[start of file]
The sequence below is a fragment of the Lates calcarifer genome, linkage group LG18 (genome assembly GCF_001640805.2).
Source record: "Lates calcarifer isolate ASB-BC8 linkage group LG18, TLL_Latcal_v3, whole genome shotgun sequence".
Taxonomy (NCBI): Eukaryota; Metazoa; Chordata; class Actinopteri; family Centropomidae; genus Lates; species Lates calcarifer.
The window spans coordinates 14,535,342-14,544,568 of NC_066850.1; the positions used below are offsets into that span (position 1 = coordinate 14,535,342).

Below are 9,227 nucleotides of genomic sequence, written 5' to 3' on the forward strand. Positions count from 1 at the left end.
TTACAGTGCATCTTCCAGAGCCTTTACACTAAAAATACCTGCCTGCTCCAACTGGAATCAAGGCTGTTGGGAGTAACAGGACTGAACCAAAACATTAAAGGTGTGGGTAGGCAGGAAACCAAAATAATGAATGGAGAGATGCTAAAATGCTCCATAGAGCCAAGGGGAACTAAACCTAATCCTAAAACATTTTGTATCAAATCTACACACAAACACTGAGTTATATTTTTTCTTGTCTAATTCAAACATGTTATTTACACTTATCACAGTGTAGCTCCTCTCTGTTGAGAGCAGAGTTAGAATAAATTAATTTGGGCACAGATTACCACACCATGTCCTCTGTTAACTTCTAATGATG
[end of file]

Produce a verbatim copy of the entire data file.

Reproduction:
The sequence below is a fragment of the Lates calcarifer genome, linkage group LG18 (genome assembly GCF_001640805.2).
Source record: "Lates calcarifer isolate ASB-BC8 linkage group LG18, TLL_Latcal_v3, whole genome shotgun sequence".
Taxonomy (NCBI): Eukaryota; Metazoa; Chordata; class Actinopteri; family Centropomidae; genus Lates; species Lates calcarifer.
The window spans coordinates 14,535,342-14,544,568 of NC_066850.1; the positions used below are offsets into that span (position 1 = coordinate 14,535,342).

Below are 9,227 nucleotides of genomic sequence, written 5' to 3' on the forward strand. Positions count from 1 at the left end.
TTACAGTGCATCTTCCAGAGCCTTTACACTAAAAATACCTGCCTGCTCCAACTGGAATCAAGGCTGTTGGGAGTAACAGGACTGAACCAAAACATTAAAGGTGTGGGTAGGCAGGAAACCAAAATAATGAATGGAGAGATGCTAAAATGCTCCATAGAGCCAAGGGGAACTAAACCTAATCCTAAAACATTTTGTATCAAATCTACACACAAACACTGAGTTATATTTTTTCTTGTCTAATTCAAACATGTTATTTACACTTATCACAGTGTAGCTCCTCTCTGTTGAGAGCAGAGTTAGAATAAATTAATTTGGGCACAGATTACCACACCATGTCCTCTGTTAACTTCTAATGATG